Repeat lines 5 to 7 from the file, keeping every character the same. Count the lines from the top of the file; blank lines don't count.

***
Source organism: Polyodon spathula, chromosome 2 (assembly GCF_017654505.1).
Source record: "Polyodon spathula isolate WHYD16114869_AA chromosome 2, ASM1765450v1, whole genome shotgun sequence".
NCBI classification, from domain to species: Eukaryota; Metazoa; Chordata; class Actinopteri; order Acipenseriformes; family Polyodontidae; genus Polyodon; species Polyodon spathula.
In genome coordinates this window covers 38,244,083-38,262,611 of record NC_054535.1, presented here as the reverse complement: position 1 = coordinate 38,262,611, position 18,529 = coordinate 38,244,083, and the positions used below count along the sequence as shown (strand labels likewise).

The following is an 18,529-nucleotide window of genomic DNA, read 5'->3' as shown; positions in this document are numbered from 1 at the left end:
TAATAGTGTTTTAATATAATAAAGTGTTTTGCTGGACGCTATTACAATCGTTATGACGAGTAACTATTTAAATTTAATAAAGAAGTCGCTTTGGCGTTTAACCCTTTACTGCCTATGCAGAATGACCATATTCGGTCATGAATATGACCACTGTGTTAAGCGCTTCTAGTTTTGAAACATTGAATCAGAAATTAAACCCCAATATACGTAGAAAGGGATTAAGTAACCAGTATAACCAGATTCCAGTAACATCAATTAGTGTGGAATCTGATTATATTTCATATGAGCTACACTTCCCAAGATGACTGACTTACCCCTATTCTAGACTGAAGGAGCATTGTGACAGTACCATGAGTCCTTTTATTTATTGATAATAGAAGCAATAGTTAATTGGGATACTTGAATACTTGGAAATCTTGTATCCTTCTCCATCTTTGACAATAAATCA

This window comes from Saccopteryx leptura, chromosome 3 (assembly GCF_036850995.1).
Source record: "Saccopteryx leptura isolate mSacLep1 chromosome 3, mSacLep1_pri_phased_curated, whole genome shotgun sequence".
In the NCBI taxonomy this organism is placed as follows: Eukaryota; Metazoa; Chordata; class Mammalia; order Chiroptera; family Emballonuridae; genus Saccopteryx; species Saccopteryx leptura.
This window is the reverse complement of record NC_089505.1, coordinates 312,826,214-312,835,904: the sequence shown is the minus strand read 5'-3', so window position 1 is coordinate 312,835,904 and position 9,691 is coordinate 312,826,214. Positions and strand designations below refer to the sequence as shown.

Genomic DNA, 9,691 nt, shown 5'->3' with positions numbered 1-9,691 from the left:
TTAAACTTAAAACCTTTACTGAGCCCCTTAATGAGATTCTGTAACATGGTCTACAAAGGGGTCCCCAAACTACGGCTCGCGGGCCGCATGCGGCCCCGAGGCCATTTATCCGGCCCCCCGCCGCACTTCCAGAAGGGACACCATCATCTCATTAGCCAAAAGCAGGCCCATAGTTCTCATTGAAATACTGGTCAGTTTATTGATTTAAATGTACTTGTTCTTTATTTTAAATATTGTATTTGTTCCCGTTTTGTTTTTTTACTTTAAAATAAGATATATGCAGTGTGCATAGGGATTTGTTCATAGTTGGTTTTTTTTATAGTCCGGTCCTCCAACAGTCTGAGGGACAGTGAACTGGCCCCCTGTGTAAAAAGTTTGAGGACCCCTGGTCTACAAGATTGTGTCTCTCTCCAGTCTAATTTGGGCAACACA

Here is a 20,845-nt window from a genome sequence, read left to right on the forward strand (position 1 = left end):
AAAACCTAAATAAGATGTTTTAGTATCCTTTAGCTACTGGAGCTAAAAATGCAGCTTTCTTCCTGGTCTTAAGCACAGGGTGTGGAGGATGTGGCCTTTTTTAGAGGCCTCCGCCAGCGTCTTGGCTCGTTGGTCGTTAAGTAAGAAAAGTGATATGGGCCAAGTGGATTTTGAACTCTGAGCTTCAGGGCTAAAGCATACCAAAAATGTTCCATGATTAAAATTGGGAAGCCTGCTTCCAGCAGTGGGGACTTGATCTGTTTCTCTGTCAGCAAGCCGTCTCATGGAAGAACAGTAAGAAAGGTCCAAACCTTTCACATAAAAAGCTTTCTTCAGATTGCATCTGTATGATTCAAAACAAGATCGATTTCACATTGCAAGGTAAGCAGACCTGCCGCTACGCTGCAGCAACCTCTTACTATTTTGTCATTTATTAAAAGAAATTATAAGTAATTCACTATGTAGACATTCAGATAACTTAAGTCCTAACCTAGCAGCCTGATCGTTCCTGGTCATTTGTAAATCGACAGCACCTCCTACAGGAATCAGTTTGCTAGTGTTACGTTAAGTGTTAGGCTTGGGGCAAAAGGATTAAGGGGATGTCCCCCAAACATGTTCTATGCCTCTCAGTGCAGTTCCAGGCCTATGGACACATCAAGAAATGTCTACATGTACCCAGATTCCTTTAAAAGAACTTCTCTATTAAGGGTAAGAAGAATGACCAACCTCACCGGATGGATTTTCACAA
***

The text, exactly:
The following is an 18,529-nucleotide window of genomic DNA, read 5'->3' as shown; positions in this document are numbered from 1 at the left end:
TAATAGTGTTTTAATATAATAAAGTGTTTTGCTGGACGCTATTACAATCGTTATGACGAGTAACTATTTAAATTTAATAAAGAAGTCGCTTTGGCGTTTAACCCTTTACTGCCTATGCAGAATGACCATATTCGGTCATGAATATGACCACTGTGTTAAGCGCTTCTAGTTTTGAAACATTGAATCAGAAATTAAACCCCAATATACGTAGAAAGGGATTAAGTAACCAGTATAACCAGATTCCAGTAACATCAATTAGTGTGGAATCTGATTATATTTCATATGAGCTACACTTCCCAAGATGACTGACTTACCCCTATTCTAGACTGAAGGAGCATTGTGACAGTACCATGAGTCCTTTTATTTATTGATAATAGAAGCAATAGTTAATTGGGATACTTGAATACTTGGAAATCTTGTATCCTTCTCCATCTTTGACAATAAATCA

This window comes from Saccopteryx leptura, chromosome 3 (assembly GCF_036850995.1).